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2003 Toyota Tundra: Reconnecting with an old friend

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2003 Toyota Tundra
Steve Wheeler’s 2003 Toyota Tundra

Back when I was in college at Louisiana State University in Baton Rouge, I commuted a dozen miles or so down Highland Road along the banks of Ward’s Creek in a 1971 MG Midget.

“Thank you, Jesus,” I’d say every time the little red ragtop wheezed into the student parking lot outside of LSU’s Tiger Stadium – aka Death Valley – where I’d gather my books from the passenger seat and trudge off to journalism class.

That the MG might not make it 12 miles to LSU was always a possibility. The little red convertible was in rough shape, and it left me on the side of the bayou more than once.

I hadn’t worried about being stranded by an automobile for a long time, primarily because as an auto journalist, I got shiny new press cars or trucks in my driveway every Monday.

But then came “The Rona,” and the press cars have stopped, allowing me to reconnect with an old friend, my 2003 Toyota Tundra pickup. The truck largely sat parked while I cavorted for more than 15 years with the newest models automakers had to offer.

Getting reacquainted

Now that I’ve spent the recent 10-month COVID-19 quarantine driving my old friend, I’ve realized I haven’t missed the shiny new cars much at all. It’s been great getting comfortable again in my Tundra.

Back in 2003, Tundra was not a household name in the truck world. Ford, Chevrolet and GMC were the big truck players, but I sidestepped the big boys and picked out a sporty white Tundra with the new stepside bed. A quick 17 years later, I’m still smiling.

My Tundra has nearly 210,000 miles, and it still starts and runs like the day I drove it from the showroom.

Steve Wheeler’s 2003 Toyota Tundra with the ProNet tailgate. (Photo by Steve Wheeler)

The stepside trim was a new bed offering in 2003, introduced to counter Ford’s stepside truck. It has really cool taillights, one of which I replaced after a minor rear-end mishap. Gone too is the tailgate, replaced by a ProNet tailgate as the result of the aforementioned mishap.

The stepside bed has an interior width of more than 49 inches, meaning it hasn’t kept me from loading stacks of 4×8 plywood and just about anything else I have needed to fit.

Driving ‘til the wheels fall off

When I bought my truck late in 2003, I coughed up the extra money to have a leather interior installed by the dealer. I knew full well that I needed durable seating surfaces because I planned to drive this truck until it rusted to the ground or the wheels fell off. Neither has happened so far.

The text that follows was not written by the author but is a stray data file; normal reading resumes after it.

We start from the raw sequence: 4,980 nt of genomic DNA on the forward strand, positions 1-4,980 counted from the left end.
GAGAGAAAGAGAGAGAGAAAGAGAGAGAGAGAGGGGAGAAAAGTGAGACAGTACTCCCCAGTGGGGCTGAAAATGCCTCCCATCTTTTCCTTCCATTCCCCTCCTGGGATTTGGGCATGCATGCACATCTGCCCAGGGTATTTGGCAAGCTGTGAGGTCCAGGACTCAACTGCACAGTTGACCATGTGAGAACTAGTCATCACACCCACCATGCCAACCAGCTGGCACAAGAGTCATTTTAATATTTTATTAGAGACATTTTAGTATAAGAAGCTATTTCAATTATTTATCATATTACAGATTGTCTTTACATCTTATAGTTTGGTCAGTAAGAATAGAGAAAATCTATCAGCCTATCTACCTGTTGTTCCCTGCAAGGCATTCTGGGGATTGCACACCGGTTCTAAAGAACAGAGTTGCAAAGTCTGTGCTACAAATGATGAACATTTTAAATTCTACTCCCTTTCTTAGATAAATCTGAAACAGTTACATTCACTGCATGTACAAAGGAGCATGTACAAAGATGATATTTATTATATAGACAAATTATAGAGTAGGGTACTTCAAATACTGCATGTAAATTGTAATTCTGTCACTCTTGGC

The Tundra has been unbelievably reliable over the years, cranking up every time. The only times it hasn’t started were when I had a dead or failing battery. Knock on wood, I’m planning to drive it until the previous paragraph materializes.

The key to longevity in the Tundra, or any vehicle, is to maintain it according to factory recommendations. Timely oil changes are critical. I also replaced the timing belt as recommended at about 100,000 miles. I was blown away when the old timing belt came out looking brand new. I’ve faithfully maintained this truck, but must admit, it hasn’t been through as many car washes as it should have, and the clearcoat finish is about gone.

2003 Toyota Tundra
The interior of Steve Wheeler’s 2003 Toyota Tundra. (Photo by Steve Wheeler)

Major repairs, though, have not been needed. I did bust a knuckle once changing the fogged-out headlights (Toyota has had issues with headlights). And I’ve had two windshields replaced thanks to rocks tossed by big rigs out the highway.

And that’s about it. Everything else on the truck is original and still works.

I’ve regularly pulled some semi-heavy loads (tractors and boats weighing up to 6,000 pounds) with the 4.7-liter V-8 in the Tundra. The small V-8 still has some pretty decent tug with 240 horses and 315 pound-feet of torque. My Tundra is rated to tow up to 7,100 pounds with an 1,800-pound payload, and it delivers 15 MPG in the city and 18 MPG on the highway.

Back when full-size was midsize

Toyota, which has long had a reputation for building reliable cars, introduced the Tundra pickup more than 17 years ago. Today, the full-size 2003 Tundra is about the same size as the current midsize Tacoma. Half-tons today are goliaths with incredible power and torque.

But right at this moment, I don’t need one.

Me, I’ll keep my midsized, full-size Tundra with the small V-8. It may not be the biggest, baddest truck around, but it’s long paid for, it’s easy to park and it handles every chore around my farm. Not a single wheel has fallen off, and there’s almost no rust.

I’ll have to be paying attention though, the break-in period is almost up.

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